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A fully bayesian approach to unsupervised partofspeech tagging
 In ACL
, 2007
"... Unsupervised learning of linguistic structure is a difficult problem. A common approach is to define a generative model and maximize the probability of the hidden structure given the observed data. Typically, this is done using maximumlikelihood estimation (MLE) of the model parameters. We show usi ..."
Abstract

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Unsupervised learning of linguistic structure is a difficult problem. A common approach is to define a generative model and maximize the probability of the hidden structure given the observed data. Typically, this is done using maximumlikelihood estimation (MLE) of the model parameters. We show using partofspeech tagging that a fully Bayesian approach can greatly improve performance. Rather than estimating a single set of parameters, the Bayesian approach integrates over all possible parameter values. This difference ensures that the learned structure will have high probability over a range of possible parameters, and permits the use of priors favoring the sparse distributions that are typical of natural language. Our model has the structure of a standard trigram HMM, yet its accuracy is closer to that of a stateoftheart discriminative model (Smith and Eisner, 2005), up to 14 percentage points better than MLE. We find improvements both when training from data alone, and using a tagging dictionary. 1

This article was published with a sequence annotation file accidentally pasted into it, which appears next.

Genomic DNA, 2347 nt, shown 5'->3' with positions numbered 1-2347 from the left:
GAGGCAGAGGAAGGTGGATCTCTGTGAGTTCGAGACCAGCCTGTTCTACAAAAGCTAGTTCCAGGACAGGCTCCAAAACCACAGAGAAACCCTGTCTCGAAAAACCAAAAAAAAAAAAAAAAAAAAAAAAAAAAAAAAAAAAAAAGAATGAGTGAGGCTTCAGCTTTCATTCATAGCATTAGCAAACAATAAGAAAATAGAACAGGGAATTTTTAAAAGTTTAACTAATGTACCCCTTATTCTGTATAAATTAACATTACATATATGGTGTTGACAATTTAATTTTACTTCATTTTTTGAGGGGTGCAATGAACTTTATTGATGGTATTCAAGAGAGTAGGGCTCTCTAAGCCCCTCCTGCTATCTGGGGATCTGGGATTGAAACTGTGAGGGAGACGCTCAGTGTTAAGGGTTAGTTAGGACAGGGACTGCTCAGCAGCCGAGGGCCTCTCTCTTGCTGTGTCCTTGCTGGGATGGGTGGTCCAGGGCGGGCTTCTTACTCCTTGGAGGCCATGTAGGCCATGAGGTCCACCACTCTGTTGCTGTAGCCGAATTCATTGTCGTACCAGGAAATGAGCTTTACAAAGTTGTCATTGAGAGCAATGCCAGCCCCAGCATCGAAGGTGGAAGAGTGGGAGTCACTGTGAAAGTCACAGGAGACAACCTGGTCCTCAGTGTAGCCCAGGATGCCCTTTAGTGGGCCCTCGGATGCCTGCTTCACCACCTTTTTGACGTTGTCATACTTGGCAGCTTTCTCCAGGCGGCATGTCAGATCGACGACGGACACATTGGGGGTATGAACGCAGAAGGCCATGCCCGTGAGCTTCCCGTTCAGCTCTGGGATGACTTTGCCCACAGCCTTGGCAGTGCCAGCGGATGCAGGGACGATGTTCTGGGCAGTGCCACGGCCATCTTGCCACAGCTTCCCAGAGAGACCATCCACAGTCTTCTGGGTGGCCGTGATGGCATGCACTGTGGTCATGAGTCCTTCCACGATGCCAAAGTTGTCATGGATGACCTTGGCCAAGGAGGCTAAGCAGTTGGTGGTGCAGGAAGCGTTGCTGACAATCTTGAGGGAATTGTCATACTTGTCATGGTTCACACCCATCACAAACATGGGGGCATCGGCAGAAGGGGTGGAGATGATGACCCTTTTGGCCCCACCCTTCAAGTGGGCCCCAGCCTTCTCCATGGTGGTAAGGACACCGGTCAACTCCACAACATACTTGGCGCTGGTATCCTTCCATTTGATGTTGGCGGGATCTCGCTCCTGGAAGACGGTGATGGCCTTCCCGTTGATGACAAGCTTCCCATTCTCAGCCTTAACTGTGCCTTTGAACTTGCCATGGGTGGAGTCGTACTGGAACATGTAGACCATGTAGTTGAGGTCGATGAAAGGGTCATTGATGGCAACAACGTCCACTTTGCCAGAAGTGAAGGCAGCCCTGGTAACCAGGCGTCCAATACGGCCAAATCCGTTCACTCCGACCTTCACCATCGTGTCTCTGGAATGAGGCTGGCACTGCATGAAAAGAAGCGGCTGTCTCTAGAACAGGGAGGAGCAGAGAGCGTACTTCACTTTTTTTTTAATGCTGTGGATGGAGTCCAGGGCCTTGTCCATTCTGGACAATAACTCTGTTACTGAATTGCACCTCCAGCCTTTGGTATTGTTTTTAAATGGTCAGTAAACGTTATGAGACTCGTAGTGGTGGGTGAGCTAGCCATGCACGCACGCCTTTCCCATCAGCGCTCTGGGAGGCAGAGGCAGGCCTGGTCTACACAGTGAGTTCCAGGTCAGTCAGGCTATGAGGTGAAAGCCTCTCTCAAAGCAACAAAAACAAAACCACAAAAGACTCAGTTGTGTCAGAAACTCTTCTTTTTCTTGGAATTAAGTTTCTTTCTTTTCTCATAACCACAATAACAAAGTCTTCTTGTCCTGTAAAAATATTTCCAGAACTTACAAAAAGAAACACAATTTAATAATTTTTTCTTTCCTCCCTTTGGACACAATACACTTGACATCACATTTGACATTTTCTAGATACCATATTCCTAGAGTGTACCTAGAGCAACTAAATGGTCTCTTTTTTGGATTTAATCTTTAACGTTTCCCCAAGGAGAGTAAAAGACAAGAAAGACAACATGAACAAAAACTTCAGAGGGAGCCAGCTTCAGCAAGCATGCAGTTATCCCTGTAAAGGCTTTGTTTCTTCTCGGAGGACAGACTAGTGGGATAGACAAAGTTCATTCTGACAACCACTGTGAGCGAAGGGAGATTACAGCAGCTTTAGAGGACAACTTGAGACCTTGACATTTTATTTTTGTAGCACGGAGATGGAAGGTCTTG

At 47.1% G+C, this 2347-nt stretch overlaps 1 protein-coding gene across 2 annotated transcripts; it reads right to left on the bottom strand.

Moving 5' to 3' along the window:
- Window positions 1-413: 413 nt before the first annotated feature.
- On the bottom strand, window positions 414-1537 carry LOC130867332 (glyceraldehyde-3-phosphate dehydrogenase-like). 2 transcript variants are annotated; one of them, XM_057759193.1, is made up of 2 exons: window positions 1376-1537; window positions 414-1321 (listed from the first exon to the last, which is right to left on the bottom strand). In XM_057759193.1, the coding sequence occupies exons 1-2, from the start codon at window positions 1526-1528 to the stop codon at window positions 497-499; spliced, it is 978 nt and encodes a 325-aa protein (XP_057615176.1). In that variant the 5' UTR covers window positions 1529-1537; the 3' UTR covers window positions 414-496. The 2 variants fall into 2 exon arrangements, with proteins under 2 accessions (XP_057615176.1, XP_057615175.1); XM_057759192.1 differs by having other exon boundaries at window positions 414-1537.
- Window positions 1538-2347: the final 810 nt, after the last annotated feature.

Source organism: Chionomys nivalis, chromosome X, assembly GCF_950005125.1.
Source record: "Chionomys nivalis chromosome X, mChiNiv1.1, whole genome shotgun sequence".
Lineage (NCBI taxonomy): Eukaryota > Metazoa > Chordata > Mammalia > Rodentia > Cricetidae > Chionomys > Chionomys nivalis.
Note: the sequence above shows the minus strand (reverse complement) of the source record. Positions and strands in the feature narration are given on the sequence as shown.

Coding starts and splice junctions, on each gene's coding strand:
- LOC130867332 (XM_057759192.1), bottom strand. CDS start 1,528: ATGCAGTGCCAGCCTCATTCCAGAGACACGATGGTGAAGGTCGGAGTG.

Representational bias in unsupervised learning of syllable structure
 In Proceedings of the 9th Conference on Computational Natural Language Learning (CoNLL), Ann Arbor
, 2005
"... Unsupervised learning algorithms based on Expectation Maximization (EM) are often straightforward to implement and provably converge on a local likelihood maximum. However, these algorithms often do not perform well in practice. Common wisdom holds that they yield poor results because they are overl ..."
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Cited by 3 (0 self)
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Unsupervised learning algorithms based on Expectation Maximization (EM) are often straightforward to implement and provably converge on a local likelihood maximum. However, these algorithms often do not perform well in practice. Common wisdom holds that they yield poor results because they are overly sensitive to initial parameter values and easily get stuck in local (but not global) maxima. We present a series of experiments indicating that for the task of learning syllable structure, the initial parameter weights are not crucial. Rather, it is the choice of model class itself that makes the difference between successful and unsuccessful learning. We use a languageuniversal rulebased algorithm to find a good set of parameters, and then train the parameter weights using EM. We achieve word accuracy of 95.9 % on German and 97.1 % on English, as compared to 97.4 % and 98.1% respectively for supervised training. 1